Downton Abbey

The Jeb Bush Show (Radical Restructure Remix)

Republican presidential candidate, former Florida Gov. Jeb Bush waits in a hallway after a campaign event Saturday, June 27, 2015, in Henderson, Nev. (Photo by John Locher/AP)

“My aspiration for the country and I believe we can achieve it, is 4 percent growth as far as the eye can see. Which means we have to be a lot more productive, workforce participation has to rise from its all-time modern lows. It means that people need to work longer hours.”

Jeb Bush

This is an occasion when it is instructive to read past the superficial narrative. True, this is another occasion on which Mr. Bush required a do-overα, and the line really didn’t sound all that good. Still, though, the rebound was good enough to get Rep. Paul Ryan (R-WI)―the ostenisble House GOP budget wonk and former vice-presidential nominee―onboard. And even Democratic-sympathizing pundits and politicians alike can find a reason to go with the later iteration; to wit, Steve Benen:

For what it’s worth, the Florida Republican, not long after his interview, clarified that his comments were about part-time vs. full-time employment. The Washington Post reported Bush saying, “You can take it out of context all you want, but high-sustained growth means that people work 40 hours rather than 30 hours and that by our success, they have money, disposable income for their families to decide how they want to spend it rather than getting in line and being dependent on government.”

As a matter of Economics 101, Bush’s broader points have at least some technical merit. When an economy has more full-time workers, it means more economic activity. When employees work more hours, it means more output and greater growth. None of this is controversial.

The problem with Bush’s rhetoric, however, is the real-world implications, and the degree to which he fails to understand the issue.

For example, the Republican candidate, who made $5.8 million in “consulting and speaking” income in 2013, makes it sound as if sluggish economic growth is your fault – you’re just not working enough hours. In reality, however, full-time employment is soaring when compared to part-time employment, and Americans are already working, on average, 47-hour weeks.

Sen. Bernie Sanders (S-VT), running for the Democratic nomination, is also willing to follow that course.

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An Exercise in Futility (Mixed Up Mixmaster Mix)

Detail of frame from 'Durarara!' episode 17: Masaomi Kida addresses his color gang, the Yellow Scarves.

The sad tale of Aaron Schock is also one of the stranger scandals we’ve seen lately Marin Cogan of New York magazine explains:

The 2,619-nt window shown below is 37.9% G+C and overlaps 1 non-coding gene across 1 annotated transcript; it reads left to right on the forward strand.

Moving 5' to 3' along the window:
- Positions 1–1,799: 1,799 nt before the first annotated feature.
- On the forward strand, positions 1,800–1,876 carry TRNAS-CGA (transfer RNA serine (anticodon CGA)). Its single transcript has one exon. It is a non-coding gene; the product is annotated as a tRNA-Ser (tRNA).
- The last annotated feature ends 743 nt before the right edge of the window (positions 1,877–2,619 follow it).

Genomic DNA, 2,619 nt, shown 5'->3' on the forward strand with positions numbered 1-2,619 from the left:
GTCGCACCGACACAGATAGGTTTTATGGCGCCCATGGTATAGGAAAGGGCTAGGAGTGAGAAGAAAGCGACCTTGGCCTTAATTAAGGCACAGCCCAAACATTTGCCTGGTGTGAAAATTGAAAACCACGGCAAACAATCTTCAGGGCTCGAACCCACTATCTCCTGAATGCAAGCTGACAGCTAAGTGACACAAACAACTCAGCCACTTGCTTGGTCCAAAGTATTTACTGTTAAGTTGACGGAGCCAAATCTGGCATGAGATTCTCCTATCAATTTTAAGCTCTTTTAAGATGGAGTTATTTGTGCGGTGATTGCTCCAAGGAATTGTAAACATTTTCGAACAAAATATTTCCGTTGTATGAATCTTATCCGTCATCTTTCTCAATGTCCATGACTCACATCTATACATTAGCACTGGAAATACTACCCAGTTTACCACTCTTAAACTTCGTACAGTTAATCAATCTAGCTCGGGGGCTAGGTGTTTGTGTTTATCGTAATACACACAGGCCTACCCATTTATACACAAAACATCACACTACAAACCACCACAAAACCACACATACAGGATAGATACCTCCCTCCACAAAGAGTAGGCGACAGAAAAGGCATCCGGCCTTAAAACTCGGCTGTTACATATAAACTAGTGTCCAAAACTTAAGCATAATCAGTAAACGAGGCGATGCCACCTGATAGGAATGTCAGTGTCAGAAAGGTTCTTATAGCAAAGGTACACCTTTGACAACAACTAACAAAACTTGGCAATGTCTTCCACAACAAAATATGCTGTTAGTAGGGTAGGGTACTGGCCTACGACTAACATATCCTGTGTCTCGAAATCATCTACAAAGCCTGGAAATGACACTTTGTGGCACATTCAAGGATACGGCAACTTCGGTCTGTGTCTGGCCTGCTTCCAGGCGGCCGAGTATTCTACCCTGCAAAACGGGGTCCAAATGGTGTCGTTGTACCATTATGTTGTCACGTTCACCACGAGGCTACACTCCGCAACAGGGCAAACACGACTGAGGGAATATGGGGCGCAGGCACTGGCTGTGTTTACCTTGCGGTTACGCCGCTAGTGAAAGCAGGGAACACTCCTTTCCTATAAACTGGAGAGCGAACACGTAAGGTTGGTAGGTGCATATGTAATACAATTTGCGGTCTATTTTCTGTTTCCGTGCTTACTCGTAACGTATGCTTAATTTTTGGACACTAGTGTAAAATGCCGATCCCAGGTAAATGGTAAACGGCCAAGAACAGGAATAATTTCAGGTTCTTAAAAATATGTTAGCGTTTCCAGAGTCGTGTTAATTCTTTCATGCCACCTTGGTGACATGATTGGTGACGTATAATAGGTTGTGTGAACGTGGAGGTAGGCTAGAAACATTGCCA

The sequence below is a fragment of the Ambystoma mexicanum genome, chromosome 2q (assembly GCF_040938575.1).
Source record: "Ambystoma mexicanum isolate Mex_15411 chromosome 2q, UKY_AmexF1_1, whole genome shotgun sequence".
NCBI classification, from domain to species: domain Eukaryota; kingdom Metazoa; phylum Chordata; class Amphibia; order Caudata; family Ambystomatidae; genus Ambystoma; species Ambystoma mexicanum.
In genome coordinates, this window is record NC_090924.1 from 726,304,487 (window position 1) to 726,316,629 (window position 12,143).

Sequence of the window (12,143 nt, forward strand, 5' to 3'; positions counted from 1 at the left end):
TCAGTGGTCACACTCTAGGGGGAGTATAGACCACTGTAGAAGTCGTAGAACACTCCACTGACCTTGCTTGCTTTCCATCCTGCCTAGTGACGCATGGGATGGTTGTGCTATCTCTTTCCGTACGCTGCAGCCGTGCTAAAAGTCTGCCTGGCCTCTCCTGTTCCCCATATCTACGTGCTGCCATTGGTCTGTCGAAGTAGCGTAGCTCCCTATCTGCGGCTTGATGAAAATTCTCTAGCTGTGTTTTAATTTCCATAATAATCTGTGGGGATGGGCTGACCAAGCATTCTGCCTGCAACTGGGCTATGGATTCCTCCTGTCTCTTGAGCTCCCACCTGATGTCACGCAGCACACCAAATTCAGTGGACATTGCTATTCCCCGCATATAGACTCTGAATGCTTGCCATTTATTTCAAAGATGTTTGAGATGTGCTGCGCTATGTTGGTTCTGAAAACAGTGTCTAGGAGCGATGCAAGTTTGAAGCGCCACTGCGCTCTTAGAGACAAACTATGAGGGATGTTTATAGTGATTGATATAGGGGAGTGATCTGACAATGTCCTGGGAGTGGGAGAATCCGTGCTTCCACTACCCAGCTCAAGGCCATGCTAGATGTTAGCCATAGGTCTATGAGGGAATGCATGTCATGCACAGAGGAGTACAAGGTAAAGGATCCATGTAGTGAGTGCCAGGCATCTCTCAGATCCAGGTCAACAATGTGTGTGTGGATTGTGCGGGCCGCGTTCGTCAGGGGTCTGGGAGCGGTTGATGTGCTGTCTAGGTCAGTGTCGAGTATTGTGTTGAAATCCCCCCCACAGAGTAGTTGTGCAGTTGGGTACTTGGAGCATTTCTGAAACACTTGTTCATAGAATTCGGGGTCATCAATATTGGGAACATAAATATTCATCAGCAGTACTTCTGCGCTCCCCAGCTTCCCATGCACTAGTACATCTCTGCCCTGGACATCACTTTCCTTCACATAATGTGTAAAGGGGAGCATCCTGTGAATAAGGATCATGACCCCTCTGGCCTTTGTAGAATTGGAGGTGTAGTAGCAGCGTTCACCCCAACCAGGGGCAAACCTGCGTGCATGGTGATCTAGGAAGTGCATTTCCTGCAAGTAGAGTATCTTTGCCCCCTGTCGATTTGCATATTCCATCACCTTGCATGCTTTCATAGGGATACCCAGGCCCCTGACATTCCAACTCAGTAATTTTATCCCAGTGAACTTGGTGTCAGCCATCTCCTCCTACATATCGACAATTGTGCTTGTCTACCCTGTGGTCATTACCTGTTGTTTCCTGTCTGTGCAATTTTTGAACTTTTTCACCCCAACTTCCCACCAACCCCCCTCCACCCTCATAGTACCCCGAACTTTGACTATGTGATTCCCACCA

The saga unfolded in the most unexpected way. About two months ago, Washington Post reporter Ben Terris dropped by Schock’s office for a coffee with the congressman’s spokesman, Ben Cole. When Terris commented on the unique office décor — most politician’s offices are painted standard-issue yellow or navy and filled with knickknacks from the member’s district, but Schock’s walls were blood red, decorated with pheasant sprays and antique picture frames — an interior decorator popped out of the lawmaker’s office and offered to show him her Downton Abbey–inspired work. Terris might have never written about it had Schock and his staff not treated him like he was about to reveal a state secret. That story caught the eye of other reporters, who started digging into his spending reports. What they found was not good: Schock had spent more than $100,000 in one year from his taxpayer-funded congressional account on chartered planes — more than the senators who represented the state. He’d taken his interns to sold-out Katy Perry concerts. He misreported a private flight as a software purchase. Along the way, his spokesman was forced to resign after Facebook posts he’d written comparing black people to zoo animals were unearthed.

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Not Shocking

U.S. Rep. Aaron Schock (R-IL18) speaks to reporters in this undated photograph.  (Seth Perlman/AP)

So … it didn’t play in Peoria?

Illinois Rep. Aaron Schock resigned Tuesday, less than 12 hours after POLITICO raised questions about tens of thousands of dollars in mileage reimbursements he received for his personal vehicle.

(Sherman, Palmer, and Bresnahan)

It really is a strange scandal, beginning in the most banal of fashions when questions arose about the Peoria Republican’s office decor styled after Downton Abbey.

Over the course of about a month and a half, Mr. Schock has seen his prestige plummet from that of a rising, charismatic star in the Republican firmament to a laughingstock hounded into resignation by his own apparent inability to exercise even a modicum of basic ethical restraint.

It does occur to wonder at the nature of ethical scandals in Congress. After all, if Charlie Rangel can manage to find an excuse for failing to pay property taxes, one would expect his colleagues to figure out the problem with behaving in that crass manner that writes personal expenses to the business account.

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Image note: U.S. Rep. Aaron Schock (R-IL18) speaks with reporters in this undated photograph. (Seth Perlman/AP)

Sherman, Jake, Anna Palmer, and John Bresnahan. “Aaron Schock resigns after new questions about mileage expenses”. Politico. 17 March 2015.

Terris, Ben. “He’s got a ‘Downton Abbey’-inspired office, but Rep. Aaron Schock won’t talk about it.”